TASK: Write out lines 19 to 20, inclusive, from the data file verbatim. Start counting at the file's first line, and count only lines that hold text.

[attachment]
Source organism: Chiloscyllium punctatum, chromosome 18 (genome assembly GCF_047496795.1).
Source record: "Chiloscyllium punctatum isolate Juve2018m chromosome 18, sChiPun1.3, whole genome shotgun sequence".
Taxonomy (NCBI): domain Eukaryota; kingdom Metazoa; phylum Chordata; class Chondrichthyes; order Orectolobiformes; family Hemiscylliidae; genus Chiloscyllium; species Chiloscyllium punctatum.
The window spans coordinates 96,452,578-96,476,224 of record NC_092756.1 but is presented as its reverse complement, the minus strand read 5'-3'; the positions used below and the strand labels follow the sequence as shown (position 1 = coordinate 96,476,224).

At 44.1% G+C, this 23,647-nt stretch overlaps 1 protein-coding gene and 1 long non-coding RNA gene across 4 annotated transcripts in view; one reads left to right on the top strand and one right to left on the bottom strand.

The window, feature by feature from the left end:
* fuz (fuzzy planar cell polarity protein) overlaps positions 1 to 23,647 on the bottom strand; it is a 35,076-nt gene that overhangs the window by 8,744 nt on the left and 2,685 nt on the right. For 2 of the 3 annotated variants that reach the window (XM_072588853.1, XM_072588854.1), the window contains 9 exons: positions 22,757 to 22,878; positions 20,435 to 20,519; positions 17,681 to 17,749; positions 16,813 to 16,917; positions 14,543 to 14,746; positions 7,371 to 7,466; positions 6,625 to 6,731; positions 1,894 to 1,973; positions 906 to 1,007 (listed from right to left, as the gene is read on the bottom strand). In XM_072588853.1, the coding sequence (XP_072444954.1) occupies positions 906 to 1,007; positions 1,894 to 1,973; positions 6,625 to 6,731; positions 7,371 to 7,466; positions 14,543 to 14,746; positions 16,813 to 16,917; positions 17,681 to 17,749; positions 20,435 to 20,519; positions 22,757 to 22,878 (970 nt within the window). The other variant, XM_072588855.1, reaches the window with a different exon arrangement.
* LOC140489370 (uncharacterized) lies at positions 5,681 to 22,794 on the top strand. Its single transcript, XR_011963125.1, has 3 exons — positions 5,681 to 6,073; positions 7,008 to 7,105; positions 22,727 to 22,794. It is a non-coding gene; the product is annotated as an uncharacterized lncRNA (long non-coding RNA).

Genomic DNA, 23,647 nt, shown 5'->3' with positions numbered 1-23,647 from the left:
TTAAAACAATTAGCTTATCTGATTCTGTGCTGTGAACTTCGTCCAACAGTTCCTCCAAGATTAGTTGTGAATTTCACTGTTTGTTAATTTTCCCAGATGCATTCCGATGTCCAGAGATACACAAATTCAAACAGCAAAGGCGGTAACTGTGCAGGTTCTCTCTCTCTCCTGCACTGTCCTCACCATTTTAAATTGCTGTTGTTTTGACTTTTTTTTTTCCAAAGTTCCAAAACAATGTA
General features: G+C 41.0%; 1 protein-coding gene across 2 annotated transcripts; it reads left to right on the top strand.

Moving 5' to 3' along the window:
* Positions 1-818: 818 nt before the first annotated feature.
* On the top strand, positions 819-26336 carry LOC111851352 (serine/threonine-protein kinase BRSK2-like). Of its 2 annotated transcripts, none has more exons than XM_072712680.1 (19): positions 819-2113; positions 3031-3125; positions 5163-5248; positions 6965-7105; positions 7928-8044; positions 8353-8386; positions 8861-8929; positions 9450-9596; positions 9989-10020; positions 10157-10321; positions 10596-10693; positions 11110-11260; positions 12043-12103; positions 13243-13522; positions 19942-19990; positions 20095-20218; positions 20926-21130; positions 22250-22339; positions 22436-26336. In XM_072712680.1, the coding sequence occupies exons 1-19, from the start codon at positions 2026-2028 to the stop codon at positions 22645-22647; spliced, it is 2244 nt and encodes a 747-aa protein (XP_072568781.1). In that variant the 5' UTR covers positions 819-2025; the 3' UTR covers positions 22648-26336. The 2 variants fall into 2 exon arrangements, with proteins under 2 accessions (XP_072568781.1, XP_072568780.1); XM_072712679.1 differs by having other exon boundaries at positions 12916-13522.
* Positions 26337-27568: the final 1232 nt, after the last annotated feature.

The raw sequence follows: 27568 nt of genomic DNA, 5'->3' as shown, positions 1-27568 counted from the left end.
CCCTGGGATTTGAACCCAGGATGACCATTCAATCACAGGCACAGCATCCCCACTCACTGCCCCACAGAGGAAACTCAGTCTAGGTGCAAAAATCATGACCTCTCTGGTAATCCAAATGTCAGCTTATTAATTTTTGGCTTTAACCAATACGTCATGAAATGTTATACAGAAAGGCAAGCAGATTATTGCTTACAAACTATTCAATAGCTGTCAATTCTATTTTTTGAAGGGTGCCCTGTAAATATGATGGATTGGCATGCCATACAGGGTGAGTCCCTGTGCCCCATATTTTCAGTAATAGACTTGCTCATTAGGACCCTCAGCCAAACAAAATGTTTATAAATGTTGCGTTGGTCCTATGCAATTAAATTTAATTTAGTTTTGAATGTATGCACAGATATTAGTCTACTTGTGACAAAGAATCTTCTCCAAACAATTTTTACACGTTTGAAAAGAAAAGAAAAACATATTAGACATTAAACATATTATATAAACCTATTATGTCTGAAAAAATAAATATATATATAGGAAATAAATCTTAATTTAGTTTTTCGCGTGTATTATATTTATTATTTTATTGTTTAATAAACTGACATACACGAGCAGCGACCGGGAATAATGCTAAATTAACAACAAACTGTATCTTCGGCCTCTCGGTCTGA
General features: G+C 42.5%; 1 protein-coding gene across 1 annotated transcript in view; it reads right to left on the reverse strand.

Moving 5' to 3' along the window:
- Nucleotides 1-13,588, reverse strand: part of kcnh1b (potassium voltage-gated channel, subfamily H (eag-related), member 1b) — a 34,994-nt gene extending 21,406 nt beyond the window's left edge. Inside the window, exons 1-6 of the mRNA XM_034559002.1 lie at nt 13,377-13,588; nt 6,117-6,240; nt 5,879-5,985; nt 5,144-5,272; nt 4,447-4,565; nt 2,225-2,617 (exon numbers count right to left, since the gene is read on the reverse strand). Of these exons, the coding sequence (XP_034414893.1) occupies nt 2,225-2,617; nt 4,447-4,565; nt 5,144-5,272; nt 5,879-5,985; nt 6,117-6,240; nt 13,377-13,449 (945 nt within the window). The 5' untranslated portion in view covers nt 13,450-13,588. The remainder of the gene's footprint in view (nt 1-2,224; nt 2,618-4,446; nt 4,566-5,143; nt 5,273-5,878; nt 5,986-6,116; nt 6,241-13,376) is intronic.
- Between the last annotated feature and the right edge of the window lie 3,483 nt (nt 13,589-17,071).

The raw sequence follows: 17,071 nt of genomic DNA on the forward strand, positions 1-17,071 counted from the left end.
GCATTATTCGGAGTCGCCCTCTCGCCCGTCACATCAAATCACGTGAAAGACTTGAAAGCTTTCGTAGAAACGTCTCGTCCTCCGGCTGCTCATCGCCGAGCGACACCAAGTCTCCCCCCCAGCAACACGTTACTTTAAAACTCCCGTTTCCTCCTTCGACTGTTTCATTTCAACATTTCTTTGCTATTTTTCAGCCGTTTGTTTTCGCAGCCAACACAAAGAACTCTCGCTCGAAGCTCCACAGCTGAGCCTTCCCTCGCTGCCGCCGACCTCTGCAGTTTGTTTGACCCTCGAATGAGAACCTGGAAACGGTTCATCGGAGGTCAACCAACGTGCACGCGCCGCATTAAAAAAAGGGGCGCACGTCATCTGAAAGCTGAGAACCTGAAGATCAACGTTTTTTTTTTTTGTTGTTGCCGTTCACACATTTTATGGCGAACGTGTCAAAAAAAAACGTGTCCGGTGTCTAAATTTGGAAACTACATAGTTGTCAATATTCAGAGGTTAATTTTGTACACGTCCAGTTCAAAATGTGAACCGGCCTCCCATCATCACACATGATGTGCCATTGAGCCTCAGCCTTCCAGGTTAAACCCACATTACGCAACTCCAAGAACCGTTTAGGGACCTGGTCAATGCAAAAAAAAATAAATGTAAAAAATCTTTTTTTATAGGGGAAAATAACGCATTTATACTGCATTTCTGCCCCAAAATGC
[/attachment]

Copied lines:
Moving 5' to 3' along the window:
- Nucleotides 1-13,588, reverse strand: part of kcnh1b (potassium voltage-gated channel, subfamily H (eag-related), member 1b) — a 34,994-nt gene extending 21,406 nt beyond the window's left edge. Inside the window, exons 1-6 of the mRNA XM_034559002.1 lie at nt 13,377-13,588; nt 6,117-6,240; nt 5,879-5,985; nt 5,144-5,272; nt 4,447-4,565; nt 2,225-2,617 (exon numbers count right to left, since the gene is read on the reverse strand). Of these exons, the coding sequence (XP_034414893.1) occupies nt 2,225-2,617; nt 4,447-4,565; nt 5,144-5,272; nt 5,879-5,985; nt 6,117-6,240; nt 13,377-13,449 (945 nt within the window). The 5' untranslated portion in view covers nt 13,450-13,588. The remainder of the gene's footprint in view (nt 1-2,224; nt 2,618-4,446; nt 4,566-5,143; nt 5,273-5,878; nt 5,986-6,116; nt 6,241-13,376) is intronic.